The ghost of William Baynard can also be seen roaming the grounds of his former plantation. Perhaps he is looking for the spirit of his beloved wife here also. The ruins of their once-lavish home are located within the confines of Sea Pines Plantation. For a small fee, visitors can pass through the gates of Sea Pines and visit the site. The spookiest time to visit the ruins is at dusk. A small hike through a haunting forest will lead you to the skeletal remains of the once prosperous plantation house. This plantation and the surrounding trails have been labeled as the most haunted spots on the island. Visit if you dare! Baynard Plantation is located at 88 Plantation Drive.
Visitors to Daufuskie Island are greeted with the beautiful sight of the Haig Point Lighthouse. This two-story simple Victorian was designed to house the lighthouse and its keeper. It is here that we meet the ghost of Maggie…or do we?
The story is told that Patrick Comer and his wife Bridget were the first light keepers, coming to the island in 1873. Eventually they were blessed with a daughter they called Maggie. They lived a happy idyllic life on the island, until 1886. Tragedy struck when a Charleston area 7.0 magnitude earthquake nearly destroyed the light station. The quake and subsequent aftershocks caused severe flooding on the island which lead to an explosion in the mosquito population. Maggie soon became ill and died of malaria. Patrick morns the loss so severely that he takes to his bed and dies five years later. Rumor has it that on moonlit nights visitors to the lighthouse catch the faint scent of honeysuckle, and one of the porch rocking chairs will mysteriously begin to rock on its own.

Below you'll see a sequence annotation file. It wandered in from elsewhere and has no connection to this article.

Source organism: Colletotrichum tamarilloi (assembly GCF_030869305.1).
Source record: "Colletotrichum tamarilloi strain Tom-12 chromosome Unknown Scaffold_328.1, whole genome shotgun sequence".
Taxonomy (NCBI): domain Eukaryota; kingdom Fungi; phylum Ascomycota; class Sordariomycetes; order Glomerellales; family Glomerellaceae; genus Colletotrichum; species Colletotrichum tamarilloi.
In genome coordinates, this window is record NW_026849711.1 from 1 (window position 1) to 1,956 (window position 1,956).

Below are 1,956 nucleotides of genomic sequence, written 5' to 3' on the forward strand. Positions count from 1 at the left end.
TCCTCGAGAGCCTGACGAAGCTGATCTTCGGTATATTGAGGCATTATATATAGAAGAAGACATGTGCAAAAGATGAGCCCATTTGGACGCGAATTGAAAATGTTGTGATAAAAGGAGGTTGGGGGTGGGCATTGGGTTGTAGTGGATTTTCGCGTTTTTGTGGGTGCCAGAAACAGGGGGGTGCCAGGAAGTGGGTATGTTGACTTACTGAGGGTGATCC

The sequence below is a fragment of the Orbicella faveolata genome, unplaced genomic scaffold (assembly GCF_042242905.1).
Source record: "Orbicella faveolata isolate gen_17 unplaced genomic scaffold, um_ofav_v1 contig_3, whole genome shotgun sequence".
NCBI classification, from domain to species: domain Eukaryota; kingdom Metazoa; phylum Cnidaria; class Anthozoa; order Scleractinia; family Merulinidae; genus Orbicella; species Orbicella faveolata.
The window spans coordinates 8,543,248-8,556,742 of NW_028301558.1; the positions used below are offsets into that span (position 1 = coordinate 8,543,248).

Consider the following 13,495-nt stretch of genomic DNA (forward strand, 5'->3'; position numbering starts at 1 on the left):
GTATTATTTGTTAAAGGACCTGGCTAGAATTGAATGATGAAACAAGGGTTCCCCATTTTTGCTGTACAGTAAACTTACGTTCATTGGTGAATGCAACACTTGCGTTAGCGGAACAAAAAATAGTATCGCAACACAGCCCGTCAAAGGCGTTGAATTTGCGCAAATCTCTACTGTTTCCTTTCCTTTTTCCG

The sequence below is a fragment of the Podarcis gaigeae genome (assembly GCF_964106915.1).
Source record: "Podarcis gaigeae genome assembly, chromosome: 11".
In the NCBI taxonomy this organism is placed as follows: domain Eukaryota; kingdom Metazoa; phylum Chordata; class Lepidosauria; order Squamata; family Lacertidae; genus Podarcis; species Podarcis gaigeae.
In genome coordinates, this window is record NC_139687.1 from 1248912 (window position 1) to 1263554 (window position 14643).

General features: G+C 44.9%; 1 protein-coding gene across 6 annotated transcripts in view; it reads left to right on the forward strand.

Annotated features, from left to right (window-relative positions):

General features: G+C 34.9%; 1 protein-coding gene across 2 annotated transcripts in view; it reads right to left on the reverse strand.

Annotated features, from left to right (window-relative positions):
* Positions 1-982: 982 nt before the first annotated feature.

According to Carolyn Males of locallifesc.com, https://www.locallifesc.com/the-ghost-that-wasnt/
Maggie actually had an older sister Mary Ellen that wed in 1879 and moved to Savannah, where she had five children with her husband, Captain Walter John Thompson. Mary Ellen would later die in 1895, and by 1899, Maggie married the same Captain Thompson and raise her sister’s three surviving children. She died in 1930 at the age of 65 and is buried in Laurel Grove Cemetery. Perhaps the ghost of Maggie returns to rock on her favorite porch in the form of her younger self, to remember her happiest memories. Who knows???
Did you notice the two ghostly figures that found their way into the pictures for this post? If not, look again! They have been added for your Halloween pleasure! Stay tuned for the third installment of the Lowcountry Ghost stories. Up next, Colleton County!